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EC number: 810-509-7 | CAS number: 14708-87-3
OECD408 Repeat dose toxicity oral study in rats with additional reproductive toxicology endpoints. The study was conducted by daily oral gavage administration of bismuth subnitrate at dose levels of 0, 40, 200 and 1000 mg/kg/day over a period of 90 days. In addition to the standard reproductive endpoints included in the study design such as weights and pathological assessment of organs and tissues of the reproductive tract, oestrus cyclicity was evaluated together with analysis of circulating testosterone levels and analysis of sperm morphology. Stages of the oestrous cycle were evaluated via vaginal smears taken daily for 21 days, on all test and control group females, during the final three weeks of the study. The sperm analysis was assessed on the left testis and epididymis removed from all males at necropsy. For the epididymis, the distal region was incised and a sample of the luminal fluid was collected and transferred to a buffer solution for analysis of sperm motility. The tunica albuginea was removed from the testis and also the cauda epididymis was separated from the epididymis and the tissue stored frozen until later thawed and homogenized. Samples of the homogenate were examined to determine the number of homogenization resistant spermatids present. Morphological assessment was performed on a sample of a minimum of 200 sperm to determine the number with apparent structural anomalies. Assessment of homogenization resistant spermatids and morphological evaluation were only performed for control and 1000 mg/kg bw/day males. As there were no treatment-related findings, these evaluations were not extended to males from other dose groups.
Tables 1 to 17 are attached below under 'Attached background information'.
The study was designed to investigate the systemic toxicity of the test item and is compatible with the following regulatory guidelines:
i) The OECD Guidelines for Testing of Chemicals No. 408 "Subchronic Oral Toxicity - Rodent: 90 Day Study” (Adopted 21 September 1998).
This study was also designed to be compatible with Commission Regulation (EC) No 440/2008 of 30 May 2008, laying down test methods pursuant to Regulation (EC) No 1907/2006 of the European Parliament and of the Council on the Registration, Evaluation, Authorisation and Restriction of Chemicals (REACH).
Additional reproductive toxicity endpoints were evaluated in this study including estrous cycling, sperm analysis and testosterone analysis.
The test item was administered by gavage to three groups, each of ten male and ten female Wistar Han™:RccHan™:WIST strain rats, for ninety consecutive days, at dose levels of 40, 200 and 1000 mg/kg bw/day. A control group of ten males and ten females was dosed with vehicle alone (Arachis oil BP).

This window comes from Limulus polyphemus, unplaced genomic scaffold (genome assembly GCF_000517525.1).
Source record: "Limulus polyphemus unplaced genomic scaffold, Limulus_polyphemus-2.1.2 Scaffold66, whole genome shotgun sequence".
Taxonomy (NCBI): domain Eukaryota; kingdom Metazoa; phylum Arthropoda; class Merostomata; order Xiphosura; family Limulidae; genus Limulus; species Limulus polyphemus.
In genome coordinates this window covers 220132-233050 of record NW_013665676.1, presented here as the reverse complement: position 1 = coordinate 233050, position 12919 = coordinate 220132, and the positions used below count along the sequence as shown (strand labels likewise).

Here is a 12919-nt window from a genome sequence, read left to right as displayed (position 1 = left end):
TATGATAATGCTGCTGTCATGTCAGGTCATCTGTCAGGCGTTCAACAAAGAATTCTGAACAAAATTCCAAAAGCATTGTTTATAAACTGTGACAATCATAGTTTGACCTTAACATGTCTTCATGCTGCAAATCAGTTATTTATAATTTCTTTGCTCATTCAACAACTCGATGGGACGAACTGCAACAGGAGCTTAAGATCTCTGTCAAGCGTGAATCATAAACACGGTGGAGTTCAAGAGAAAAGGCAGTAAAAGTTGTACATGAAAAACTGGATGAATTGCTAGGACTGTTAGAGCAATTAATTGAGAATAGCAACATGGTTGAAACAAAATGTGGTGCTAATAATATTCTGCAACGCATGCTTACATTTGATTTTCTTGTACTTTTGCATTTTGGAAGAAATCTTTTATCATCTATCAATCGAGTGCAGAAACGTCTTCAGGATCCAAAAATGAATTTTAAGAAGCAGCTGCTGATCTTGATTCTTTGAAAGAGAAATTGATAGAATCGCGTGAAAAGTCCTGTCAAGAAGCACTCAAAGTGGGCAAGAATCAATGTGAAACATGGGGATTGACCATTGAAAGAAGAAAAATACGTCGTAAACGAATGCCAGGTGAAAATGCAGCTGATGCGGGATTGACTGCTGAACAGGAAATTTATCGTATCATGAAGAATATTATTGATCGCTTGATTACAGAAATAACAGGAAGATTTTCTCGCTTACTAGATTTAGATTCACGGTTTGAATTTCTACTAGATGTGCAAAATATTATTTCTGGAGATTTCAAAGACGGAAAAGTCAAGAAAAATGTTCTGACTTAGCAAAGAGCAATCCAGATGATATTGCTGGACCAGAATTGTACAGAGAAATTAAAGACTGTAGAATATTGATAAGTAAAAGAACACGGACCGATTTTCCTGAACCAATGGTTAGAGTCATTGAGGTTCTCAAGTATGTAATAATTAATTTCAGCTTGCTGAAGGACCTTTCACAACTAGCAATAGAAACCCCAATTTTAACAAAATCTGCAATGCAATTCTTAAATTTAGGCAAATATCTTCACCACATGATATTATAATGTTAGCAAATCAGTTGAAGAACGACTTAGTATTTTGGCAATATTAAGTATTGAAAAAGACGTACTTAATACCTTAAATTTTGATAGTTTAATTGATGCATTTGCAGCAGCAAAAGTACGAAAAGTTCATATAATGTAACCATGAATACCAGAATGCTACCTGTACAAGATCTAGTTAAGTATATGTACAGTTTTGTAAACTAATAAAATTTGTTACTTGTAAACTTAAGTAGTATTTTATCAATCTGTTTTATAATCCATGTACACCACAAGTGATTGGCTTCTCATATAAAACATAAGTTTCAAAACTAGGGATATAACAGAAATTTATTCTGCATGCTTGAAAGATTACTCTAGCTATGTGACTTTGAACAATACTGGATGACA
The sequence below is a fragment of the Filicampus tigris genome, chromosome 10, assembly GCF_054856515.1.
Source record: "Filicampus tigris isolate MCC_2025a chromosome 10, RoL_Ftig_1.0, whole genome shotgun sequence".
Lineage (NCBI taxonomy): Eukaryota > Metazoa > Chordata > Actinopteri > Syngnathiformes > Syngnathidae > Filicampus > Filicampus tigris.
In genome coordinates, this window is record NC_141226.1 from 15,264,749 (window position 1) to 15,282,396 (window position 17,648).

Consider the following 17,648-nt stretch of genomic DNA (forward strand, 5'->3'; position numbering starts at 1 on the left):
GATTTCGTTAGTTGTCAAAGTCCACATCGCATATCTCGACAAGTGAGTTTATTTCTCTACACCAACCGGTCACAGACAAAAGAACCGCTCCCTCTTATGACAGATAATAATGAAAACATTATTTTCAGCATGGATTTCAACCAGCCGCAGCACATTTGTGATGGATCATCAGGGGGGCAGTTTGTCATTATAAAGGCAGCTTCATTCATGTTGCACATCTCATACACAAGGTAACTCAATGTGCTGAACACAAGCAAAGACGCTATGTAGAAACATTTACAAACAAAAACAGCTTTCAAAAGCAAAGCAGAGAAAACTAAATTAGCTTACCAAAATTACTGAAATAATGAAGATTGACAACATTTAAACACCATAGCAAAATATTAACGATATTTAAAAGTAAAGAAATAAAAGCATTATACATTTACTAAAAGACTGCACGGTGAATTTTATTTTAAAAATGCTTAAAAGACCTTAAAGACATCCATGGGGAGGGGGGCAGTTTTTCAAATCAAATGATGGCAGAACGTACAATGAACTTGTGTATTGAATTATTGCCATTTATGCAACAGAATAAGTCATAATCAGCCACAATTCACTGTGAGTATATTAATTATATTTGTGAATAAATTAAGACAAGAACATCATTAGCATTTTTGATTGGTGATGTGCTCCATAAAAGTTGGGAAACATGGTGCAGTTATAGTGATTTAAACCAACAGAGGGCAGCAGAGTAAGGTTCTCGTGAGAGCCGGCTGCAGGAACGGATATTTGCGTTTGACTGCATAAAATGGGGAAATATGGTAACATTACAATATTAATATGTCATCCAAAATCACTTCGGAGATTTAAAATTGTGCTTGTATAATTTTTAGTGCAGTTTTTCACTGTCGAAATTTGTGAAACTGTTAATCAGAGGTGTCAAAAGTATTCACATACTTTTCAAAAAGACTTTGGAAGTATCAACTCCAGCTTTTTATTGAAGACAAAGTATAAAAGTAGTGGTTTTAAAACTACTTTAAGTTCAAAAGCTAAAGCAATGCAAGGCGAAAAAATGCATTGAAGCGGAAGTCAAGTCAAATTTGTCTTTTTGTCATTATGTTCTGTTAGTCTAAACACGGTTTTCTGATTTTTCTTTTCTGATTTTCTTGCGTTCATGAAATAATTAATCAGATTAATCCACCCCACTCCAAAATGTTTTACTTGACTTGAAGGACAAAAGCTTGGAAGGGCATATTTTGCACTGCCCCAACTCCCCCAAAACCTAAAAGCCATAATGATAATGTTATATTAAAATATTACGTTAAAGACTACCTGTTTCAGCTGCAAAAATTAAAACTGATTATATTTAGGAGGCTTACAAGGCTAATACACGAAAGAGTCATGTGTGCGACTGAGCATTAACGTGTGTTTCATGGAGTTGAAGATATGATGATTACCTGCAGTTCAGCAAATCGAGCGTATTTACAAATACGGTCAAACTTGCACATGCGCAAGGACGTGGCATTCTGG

Clinical signs, functional observations, body weight change, dietary intake and water consumption were monitored during the study. Hematology and blood chemistry were evaluated for all animals at the end of the study. Plasma concentrations of testosterone were evaluated for all males on Day 90 of dosing. Ophthalmoscopic examination was also performed on control group and high dose animals. In addition, sperm concentrations and motility were analyzed for males at necropsy followed by an evaluation of morphology and homogenization resistant spermatid counts in control and high dose males. Estrous cycling was also evaluated for females toward the end of the treatment period.
All animals were subjected to gross necropsy examination and histopathological evaluation of selected tissues from high dose and control animals was performed.
There were no unscheduled deaths during the study.
Throughout the treatment period, there were no clinical signs deemed to be indicative of test item toxicity.
Behavioral assessment scores across the test-item treated animals of either sex remained similar to the respective controls.
Functional Performance Tests
There were no treatment-related changes in functional performance at any dose level.
Sensory Reactivity Assessments
Sensory reactivity scores were comparable across all dose groups including controls.
There was no adverse effect of treatment with Bismuth Subnitrate at any dose level on body weight development in animal of either sex.
There was no adverse effect of treatment with Bismuth Subnitrate at any dose level on food consumption or food conversion efficiency in animal of both sexes.
Visual inspection of water bottles did not reveal any intergroup differences.
Ophthalmoscopic examination of males and females from control and 1000 mg/kg bw/day dose group during Week 12 of the study did not reveal any treatment-related differences.
There was no effect of treatment with the test item on estrous cycling activity assessed over the last three weeks of dosing in females.
Hematology evaluations did not reveal any toxicologically significant effects in animals of either sex resulting from treatment with the test item.
Blood chemistry evaluations did not indicate any effects of toxicological relevance in animals of both sexes resulting from test item administration.
Testosterone Hormone Assessment
There was no effect of treatment with the test item at any dose level on plasma levels of testosterone.
Changes noted in the colour of the caecal contents in a number of animals of either sex given 200 (one female) or 1000 mg/kg bw/day were not associated with any microscopic observations and as such this findings was considered to be no toxicological relevance. Any other macroscopic findings observed at necropsy were considered unlikely to be related to treatment with the test item.
There were no intergroup differences considered to be of toxicological relevance.
Analyses of sperm concentration, motility, morphology and homogenization resistant spermatids did not identify any treatment-related differences.
No findings were observed at histopathology which could be related to treatment with Bismuth Subnitrate within the confines of this study.